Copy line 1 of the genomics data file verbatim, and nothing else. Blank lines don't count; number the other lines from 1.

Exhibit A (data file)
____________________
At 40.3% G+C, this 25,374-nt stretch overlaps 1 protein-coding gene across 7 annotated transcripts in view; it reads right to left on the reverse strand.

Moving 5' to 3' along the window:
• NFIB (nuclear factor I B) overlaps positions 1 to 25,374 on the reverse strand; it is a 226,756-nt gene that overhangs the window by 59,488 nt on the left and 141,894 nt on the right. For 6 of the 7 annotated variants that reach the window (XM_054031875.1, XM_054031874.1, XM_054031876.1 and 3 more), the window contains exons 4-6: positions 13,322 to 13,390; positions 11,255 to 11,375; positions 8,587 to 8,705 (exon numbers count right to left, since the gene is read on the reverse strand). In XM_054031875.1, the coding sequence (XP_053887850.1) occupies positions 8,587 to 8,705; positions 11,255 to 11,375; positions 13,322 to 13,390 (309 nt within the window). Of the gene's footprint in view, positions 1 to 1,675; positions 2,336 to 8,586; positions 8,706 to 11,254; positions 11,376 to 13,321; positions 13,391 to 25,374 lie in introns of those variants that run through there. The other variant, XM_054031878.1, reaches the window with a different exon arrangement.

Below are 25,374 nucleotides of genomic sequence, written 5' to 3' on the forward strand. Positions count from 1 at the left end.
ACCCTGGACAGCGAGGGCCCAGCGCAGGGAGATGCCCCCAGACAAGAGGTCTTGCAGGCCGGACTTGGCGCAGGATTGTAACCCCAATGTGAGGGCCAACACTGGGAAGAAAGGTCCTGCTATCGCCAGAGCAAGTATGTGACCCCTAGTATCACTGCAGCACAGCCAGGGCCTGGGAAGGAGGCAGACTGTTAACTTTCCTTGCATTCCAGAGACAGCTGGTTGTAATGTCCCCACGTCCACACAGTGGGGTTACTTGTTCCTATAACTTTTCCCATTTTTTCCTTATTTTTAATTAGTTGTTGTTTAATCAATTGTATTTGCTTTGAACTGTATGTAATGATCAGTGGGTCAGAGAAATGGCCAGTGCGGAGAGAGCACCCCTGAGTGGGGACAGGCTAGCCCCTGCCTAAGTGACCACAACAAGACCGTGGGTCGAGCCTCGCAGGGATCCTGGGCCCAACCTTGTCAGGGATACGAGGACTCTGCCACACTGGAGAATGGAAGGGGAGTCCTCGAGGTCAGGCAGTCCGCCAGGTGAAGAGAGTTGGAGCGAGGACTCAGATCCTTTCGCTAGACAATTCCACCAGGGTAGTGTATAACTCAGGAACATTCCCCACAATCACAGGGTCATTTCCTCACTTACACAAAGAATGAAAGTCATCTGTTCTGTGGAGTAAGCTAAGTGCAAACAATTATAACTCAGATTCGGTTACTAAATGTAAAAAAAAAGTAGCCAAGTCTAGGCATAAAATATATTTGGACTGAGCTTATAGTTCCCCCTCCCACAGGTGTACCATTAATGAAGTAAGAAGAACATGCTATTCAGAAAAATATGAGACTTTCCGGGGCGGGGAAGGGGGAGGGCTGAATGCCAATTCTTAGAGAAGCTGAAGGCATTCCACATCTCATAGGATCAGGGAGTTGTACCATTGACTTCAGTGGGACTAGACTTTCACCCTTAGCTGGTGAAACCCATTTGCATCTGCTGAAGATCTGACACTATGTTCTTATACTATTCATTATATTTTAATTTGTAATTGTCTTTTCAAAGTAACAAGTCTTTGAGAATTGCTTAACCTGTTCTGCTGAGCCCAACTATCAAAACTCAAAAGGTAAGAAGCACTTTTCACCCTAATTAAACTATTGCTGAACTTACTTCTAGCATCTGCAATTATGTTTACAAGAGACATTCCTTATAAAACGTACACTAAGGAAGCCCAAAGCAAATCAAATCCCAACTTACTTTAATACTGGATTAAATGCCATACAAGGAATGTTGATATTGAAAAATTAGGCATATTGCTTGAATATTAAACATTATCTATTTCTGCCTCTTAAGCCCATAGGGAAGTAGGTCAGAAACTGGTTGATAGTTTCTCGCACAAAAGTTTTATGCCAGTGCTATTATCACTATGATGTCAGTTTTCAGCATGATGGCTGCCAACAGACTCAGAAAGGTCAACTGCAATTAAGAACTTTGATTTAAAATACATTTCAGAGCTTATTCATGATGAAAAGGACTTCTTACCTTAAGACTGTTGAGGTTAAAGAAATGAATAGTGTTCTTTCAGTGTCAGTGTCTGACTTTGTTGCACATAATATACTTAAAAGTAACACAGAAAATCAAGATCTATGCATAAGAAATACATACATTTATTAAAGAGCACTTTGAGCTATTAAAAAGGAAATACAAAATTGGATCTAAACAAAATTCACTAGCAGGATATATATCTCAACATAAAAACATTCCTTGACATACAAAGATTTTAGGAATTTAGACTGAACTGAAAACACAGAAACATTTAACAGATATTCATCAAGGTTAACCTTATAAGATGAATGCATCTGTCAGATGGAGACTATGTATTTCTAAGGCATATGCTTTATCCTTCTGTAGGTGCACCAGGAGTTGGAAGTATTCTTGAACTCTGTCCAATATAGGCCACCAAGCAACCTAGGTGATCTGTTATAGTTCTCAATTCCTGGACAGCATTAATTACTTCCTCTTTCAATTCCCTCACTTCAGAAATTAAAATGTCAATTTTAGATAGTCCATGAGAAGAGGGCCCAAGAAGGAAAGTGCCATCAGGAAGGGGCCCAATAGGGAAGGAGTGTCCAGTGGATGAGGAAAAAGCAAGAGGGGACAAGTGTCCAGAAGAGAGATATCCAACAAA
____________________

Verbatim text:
At 40.3% G+C, this 25,374-nt stretch overlaps 1 protein-coding gene across 7 annotated transcripts in view; it reads right to left on the reverse strand.